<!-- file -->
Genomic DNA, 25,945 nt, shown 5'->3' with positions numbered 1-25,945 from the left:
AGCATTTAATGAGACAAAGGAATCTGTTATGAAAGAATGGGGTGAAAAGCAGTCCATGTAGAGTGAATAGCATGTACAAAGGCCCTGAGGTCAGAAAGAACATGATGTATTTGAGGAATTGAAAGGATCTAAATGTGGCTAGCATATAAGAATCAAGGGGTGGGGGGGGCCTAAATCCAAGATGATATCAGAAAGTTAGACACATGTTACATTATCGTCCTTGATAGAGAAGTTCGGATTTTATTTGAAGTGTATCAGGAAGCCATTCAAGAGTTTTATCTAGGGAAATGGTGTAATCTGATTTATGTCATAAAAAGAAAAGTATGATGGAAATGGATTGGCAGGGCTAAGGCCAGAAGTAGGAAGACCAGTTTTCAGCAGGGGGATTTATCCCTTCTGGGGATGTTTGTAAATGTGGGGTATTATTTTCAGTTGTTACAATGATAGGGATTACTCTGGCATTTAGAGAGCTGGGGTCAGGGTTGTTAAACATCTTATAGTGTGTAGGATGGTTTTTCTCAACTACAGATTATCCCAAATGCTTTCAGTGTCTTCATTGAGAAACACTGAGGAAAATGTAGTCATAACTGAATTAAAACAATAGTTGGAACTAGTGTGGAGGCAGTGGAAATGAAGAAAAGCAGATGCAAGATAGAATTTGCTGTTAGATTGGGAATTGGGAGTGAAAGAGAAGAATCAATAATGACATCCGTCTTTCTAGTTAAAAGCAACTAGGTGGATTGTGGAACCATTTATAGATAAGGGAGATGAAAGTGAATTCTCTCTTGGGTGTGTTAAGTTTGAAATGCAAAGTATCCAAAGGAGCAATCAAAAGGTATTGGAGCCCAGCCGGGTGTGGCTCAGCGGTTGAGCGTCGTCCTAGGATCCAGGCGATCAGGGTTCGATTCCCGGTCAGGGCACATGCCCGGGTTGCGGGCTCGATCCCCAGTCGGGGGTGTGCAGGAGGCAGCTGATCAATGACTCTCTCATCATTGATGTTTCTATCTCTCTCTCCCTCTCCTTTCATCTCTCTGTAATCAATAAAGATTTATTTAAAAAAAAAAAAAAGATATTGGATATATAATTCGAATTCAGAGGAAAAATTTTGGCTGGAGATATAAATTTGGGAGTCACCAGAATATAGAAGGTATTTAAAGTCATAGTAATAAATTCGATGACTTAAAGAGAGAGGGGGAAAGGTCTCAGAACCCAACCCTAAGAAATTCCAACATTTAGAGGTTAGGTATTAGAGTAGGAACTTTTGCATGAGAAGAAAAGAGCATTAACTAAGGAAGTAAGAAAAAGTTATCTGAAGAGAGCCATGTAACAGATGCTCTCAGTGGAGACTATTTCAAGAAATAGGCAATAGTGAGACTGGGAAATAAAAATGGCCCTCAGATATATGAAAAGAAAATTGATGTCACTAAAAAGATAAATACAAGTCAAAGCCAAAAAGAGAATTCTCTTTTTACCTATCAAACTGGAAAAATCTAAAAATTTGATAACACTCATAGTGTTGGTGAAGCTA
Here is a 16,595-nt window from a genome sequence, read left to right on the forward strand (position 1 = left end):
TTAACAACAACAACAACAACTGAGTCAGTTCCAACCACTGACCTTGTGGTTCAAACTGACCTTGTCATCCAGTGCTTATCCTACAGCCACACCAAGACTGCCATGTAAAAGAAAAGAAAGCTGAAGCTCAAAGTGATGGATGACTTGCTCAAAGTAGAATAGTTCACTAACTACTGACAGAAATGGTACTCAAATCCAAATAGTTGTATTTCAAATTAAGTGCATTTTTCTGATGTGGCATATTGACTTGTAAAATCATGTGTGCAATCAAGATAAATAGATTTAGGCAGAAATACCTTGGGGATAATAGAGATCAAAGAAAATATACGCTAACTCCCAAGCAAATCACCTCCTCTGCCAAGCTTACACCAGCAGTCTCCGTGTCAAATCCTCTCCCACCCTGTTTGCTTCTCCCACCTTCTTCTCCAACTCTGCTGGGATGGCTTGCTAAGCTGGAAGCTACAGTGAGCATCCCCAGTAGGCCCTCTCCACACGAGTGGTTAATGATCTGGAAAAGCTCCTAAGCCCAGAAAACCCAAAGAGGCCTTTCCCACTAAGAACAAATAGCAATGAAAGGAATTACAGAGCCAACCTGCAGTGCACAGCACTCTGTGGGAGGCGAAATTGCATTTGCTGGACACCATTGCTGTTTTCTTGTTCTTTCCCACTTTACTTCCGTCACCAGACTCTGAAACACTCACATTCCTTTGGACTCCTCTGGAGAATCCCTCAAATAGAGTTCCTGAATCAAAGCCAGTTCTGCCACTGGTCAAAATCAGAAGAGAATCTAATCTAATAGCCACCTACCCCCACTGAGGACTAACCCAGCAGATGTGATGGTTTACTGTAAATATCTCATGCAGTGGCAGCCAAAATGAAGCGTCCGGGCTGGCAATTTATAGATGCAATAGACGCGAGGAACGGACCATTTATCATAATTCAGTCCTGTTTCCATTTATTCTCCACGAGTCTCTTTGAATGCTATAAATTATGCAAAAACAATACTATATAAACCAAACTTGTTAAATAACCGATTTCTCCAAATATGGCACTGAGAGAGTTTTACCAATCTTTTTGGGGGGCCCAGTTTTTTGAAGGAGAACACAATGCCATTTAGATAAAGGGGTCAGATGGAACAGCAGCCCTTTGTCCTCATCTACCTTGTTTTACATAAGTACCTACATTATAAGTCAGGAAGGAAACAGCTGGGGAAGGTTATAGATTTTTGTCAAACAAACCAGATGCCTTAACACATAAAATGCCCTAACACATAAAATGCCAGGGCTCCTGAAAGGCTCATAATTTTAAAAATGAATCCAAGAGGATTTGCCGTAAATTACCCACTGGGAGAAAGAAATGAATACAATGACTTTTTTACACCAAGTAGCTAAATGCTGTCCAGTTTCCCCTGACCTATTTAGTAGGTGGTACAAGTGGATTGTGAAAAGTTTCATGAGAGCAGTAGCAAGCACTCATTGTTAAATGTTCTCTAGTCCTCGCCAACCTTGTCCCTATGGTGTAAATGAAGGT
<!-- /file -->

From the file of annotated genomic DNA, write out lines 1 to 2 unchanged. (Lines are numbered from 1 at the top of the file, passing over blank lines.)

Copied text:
Genomic DNA, 25,945 nt, shown 5'->3' with positions numbered 1-25,945 from the left:
AGCATTTAATGAGACAAAGGAATCTGTTATGAAAGAATGGGGTGAAAAGCAGTCCATGTAGAGTGAATAGCATGTACAAAGGCCCTGAGGTCAGAAAGAACATGATGTATTTGAGGAATTGAAAGGATCTAAATGTGGCTAGCATATAAGAATCAAGGGGTGGGGGGGGCCTAAATCCAAGATGATATCAGAAAGTTAGACACATGTTACATTATCGTCCTTGATAGAGAAGTTCGGATTTTATTTGAAGTGTATCAGGAAGCCATTCAAGAGTTTTATCTAGGGAAATGGTGTAATCTGATTTATGTCATAAAAAGAAAAGTATGATGGAAATGGATTGGCAGGGCTAAGGCCAGAAGTAGGAAGACCAGTTTTCAGCAGGGGGATTTATCCCTTCTGGGGATGTTTGTAAATGTGGGGTATTATTTTCAGTTGTTACAATGATAGGGATTACTCTGGCATTTAGAGAGCTGGGGTCAGGGTTGTTAAACATCTTATAGTGTGTAGGATGGTTTTTCTCAACTACAGATTATCCCAAATGCTTTCAGTGTCTTCATTGAGAAACACTGAGGAAAATGTAGTCATAACTGAATTAAAACAATAGTTGGAACTAGTGTGGAGGCAGTGGAAATGAAGAAAAGCAGATGCAAGATAGAATTTGCTGTTAGATTGGGAATTGGGAGTGAAAGAGAAGAATCAATAATGACATCCGTCTTTCTAGTTAAAAGCAACTAGGTGGATTGTGGAACCATTTATAGATAAGGGAGATGAAAGTGAATTCTCTCTTGGGTGTGTTAAGTTTGAAATGCAAAGTATCCAAAGGAGCAATCAAAAGGTATTGGAGCCCAGCCGGGTGTGGCTCAGCGGTTGAGCGTCGTCCTAGGATCCAGGCGATCAGGGTTCGATTCCCGGTCAGGGCACATGCCCGGGTTGCGGGCTCGATCCCCAGTCGGGGGTGTGCAGGAGGCAGCTGATCAATGACTCTCTCATCATTGATGTTTCTATCTCTCTCTCCCTCTCCTTTCATCTCTCTGTAATCAATAAAGATTTATTTAAAAAAAAAAAAAAGATATTGGATATATAATTCGAATTCAGAGGAAAAATTTTGGCTGGAGATATAAATTTGGGAGTCACCAGAATATAGAAGGTATTTAAAGTCATAGTAATAAATTCGATGACTTAAAGAGAGAGGGGGAAAGGTCTCAGAACCCAACCCTAAGAAATTCCAACATTTAGAGGTTAGGTATTAGAGTAGGAACTTTTGCATGAGAAGAAAAGAGCATTAACTAAGGAAGTAAGAAAAAGTTATCTGAAGAGAGCCATGTAACAGATGCTCTCAGTGGAGACTATTTCAAGAAATAGGCAATAGTGAGACTGGGAAATAAAAATGGCCCTCAGATATATGAAAAGAAAATTGATGTCACTAAAAAGATAAATACAAGTCAAAGCCAAAAAGAGAATTCTCTTTTTACCTATCAAACTGGAAAAATCTAAAAATTTGATAACACTCATAGTGTTGGTGAAGCTA